Ambassador Bonnie Jenkins '88 to Deliver Commencement Keynote

By Tom Torello
View Archives


Ambassador Bonnie Denise Jenkins, class of 1988

Albany Law School is excited to announce that Ambassador Bonnie Denise Jenkins, class of 1988, will deliver the keynote address at the Law School’s 171st Commencement ceremony on Friday, May 20, 2022 at 10 a.m.

Jenkins is the current Under Secretary for Arms Control and International Security, a position she assumed in July 2021.  She is the first African American to ever serve as an Under Secretary of State at the U.S. Department of State. Previously, she served in the Obama Administration from 2009-2017 as Special Envoy and Coordinator for Threat Reduction Programs in the Bureau of International Security and Nonproliferation.  In that role, she coordinated American efforts on threat reduction globally and U.S. government programs in chemical, biological, nuclear, and radiological (CBRN) security and was the State Department lead for the 2010 and 2016 Nuclear Security Summits. She was the U.S. Representative to the G7 Global Partnership Against the Spread of Weapons and Materials of Mass Destruction.  

“Ambassador Jenkins is one of our most accomplished alumni. We’re incredibly fortunate to have her as our Commencement speaker,” said Albany Law School President and Dean Alicia Ouellette ’94. “She has had a remarkable career, is a world-renowned expert in her field, and her work has had and continues to have a truly global impact.”

While at Albany Law, Jenkins enlisted in the Air Force Reserves. She served as a paralegal at bases in Massachusetts and Washington, D.C. until 1992 when she received a direct officer commission into the U.S. Naval Reserve. She rose to the rank of lieutenant commander and received numerous commendations before retiring in 2008. 

After serving as a Legal Adviser to the U.S. Arms Control and Disarmament Agency – where she provided advice to U.S. ambassadors and delegations negotiating arms control and nonproliferation treaties – in 2009, President Barack Obama nominated Jenkins as coordinator of Threat Reduction Programs with the rank of ambassador. She was confirmed by the U.S. Senate and assumed her duties immediately in the U.S. Department of State’s Bureau of International Security and Nonproliferation.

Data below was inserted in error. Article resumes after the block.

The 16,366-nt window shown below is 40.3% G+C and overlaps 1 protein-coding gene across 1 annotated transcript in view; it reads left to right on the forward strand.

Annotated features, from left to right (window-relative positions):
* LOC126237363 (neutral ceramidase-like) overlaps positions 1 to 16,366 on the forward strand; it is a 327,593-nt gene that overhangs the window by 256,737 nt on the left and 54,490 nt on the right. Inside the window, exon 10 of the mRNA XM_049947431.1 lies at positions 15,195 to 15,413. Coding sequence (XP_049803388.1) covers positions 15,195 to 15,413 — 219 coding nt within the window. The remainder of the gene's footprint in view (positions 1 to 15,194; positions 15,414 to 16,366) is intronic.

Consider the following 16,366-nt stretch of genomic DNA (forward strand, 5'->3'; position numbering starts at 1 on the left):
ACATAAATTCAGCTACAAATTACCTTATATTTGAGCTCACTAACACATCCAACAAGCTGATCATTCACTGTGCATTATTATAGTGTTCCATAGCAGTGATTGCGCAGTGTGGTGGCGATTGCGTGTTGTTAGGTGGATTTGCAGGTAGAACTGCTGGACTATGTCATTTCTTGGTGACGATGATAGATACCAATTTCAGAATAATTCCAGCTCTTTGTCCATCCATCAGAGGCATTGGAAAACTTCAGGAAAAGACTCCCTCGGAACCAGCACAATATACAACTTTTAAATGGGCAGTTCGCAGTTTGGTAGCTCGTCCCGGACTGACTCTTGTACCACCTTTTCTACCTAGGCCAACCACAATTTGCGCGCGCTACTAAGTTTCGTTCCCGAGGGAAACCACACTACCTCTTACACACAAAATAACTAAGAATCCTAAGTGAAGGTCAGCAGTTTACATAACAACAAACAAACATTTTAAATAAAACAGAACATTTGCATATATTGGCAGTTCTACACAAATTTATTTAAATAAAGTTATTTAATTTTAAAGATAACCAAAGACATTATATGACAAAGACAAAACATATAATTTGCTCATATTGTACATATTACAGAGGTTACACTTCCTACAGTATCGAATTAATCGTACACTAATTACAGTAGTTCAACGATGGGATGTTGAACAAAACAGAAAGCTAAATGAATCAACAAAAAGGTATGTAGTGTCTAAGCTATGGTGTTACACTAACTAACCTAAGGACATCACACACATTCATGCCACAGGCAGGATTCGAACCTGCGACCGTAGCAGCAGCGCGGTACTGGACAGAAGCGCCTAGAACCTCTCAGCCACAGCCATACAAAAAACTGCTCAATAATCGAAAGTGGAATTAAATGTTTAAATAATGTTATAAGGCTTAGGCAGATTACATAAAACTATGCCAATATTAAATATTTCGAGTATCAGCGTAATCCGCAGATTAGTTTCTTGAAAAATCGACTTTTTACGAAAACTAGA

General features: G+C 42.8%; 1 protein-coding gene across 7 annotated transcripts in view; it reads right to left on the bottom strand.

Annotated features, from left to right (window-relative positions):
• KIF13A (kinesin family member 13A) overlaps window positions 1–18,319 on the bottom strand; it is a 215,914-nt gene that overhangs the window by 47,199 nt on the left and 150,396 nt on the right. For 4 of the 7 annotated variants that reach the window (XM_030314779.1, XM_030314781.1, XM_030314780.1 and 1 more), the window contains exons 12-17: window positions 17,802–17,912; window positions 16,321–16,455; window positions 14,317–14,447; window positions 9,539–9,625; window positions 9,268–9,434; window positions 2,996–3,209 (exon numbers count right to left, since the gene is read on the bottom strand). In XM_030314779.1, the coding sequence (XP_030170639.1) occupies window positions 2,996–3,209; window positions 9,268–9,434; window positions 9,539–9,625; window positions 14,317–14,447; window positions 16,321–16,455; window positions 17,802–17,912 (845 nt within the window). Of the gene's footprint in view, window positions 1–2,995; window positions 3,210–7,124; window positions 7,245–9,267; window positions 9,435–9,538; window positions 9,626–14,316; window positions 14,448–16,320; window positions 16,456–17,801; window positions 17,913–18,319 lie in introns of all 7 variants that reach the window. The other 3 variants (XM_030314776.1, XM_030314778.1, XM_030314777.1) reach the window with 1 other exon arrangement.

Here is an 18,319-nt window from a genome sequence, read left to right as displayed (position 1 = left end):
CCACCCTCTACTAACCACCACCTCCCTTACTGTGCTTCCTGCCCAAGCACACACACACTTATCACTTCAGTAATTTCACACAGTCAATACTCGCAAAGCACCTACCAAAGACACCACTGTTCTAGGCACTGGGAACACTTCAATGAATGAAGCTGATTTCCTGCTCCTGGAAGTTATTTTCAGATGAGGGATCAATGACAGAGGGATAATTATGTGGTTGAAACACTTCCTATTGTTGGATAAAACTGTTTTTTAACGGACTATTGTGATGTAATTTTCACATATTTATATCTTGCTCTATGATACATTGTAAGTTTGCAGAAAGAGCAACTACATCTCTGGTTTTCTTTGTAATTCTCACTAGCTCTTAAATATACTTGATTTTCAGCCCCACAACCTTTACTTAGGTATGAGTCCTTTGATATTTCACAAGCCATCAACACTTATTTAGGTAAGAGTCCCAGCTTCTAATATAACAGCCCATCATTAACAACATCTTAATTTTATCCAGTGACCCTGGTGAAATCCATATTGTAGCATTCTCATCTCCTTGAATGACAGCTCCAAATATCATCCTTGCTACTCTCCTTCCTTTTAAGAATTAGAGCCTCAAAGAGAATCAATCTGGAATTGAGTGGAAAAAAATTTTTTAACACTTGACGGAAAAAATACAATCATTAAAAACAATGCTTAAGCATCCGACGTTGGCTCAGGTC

From 2014–2017, in addition to leading U.S. interagency engagements on threat reduction programs, Jenkins led diplomatic efforts to promote the Global Health Security Agenda, a group of 70 countries, international organizations, non-government organizations, and private sector companies that builds countries’ capacity to prevent, detect, and respond to infectious disease threats like Ebola, Zika and today, COVID-19. In partnership with the U.S. Defense Threat Reduction Agency and U.S. Africa Command she developed the “Threat Reduction in Africa” (TRIA) to ensure U.S. programs and activities in WMD security are coordinated accurately to meet the needs of countries where the programs are engaged. Her efforts earned her the 2016 ISN nomination for the Secretary’s Award for Excellence in International Security Affairs. 

In addition to her time in the military and government, Jenkins worked at the Ford Foundation as the Program Officer for U.S. Foreign and Security Policy, and Conflicts. She served as Counsel on the National Commission on Terrorist Attacks Upon the United States (9/11 Commission) and served as General Counsel to the U.S. Commission to Assess the Organization of the Federal Government to Combat the Proliferation of Weapons of Mass Destruction.

From 2017–2020, she was a Nonresident Senior Fellow at Brookings Institution. In 2017, she was a Senior Fellow at the Perry World House at the University of Pennsylvania. She was also a pre-doctoral fellow at the Belfer Center for Science and International Affairs at the John F. Kennedy School of Government at Harvard University.  While at Harvard, she also served as an Advisor at the Bernard Koteen Office of Public Interest Advising at Harvard Law School.

Jenkins is the Founder and from 2017-2021, was the Executive Director, and Board Chair of Women of Color Advancing Peace and Security (WCAPS), a leading advocacy organization supporting women of color in the security and peace-building sector. In June 2020, she founded Organizations in Solidarity, which supports a common vision of a world where all people are treated equally, fairly, and with respect.

She has been an adjunct professor at Georgetown University Law School, in the Georgetown University School of Foreign Service, the University of Virginia Frank Batten School of Leadership and Public Policy, and the George Washington Elliott School of International Affairs. She was also a Senior Fellow at the Humphrey School of Public Affairs.

In addition to her J.D. from Albany Law School, she has a Ph.D. in International Relations from the University of Virginia; an LL.M. in International and Comparative Law from the Georgetown University Law Center; an M.P.A. from the State University of New York at Albany; and a B.A. from Amherst College. She also attended The Hague Academy for International Law. 

She is a member of the New York State Bar.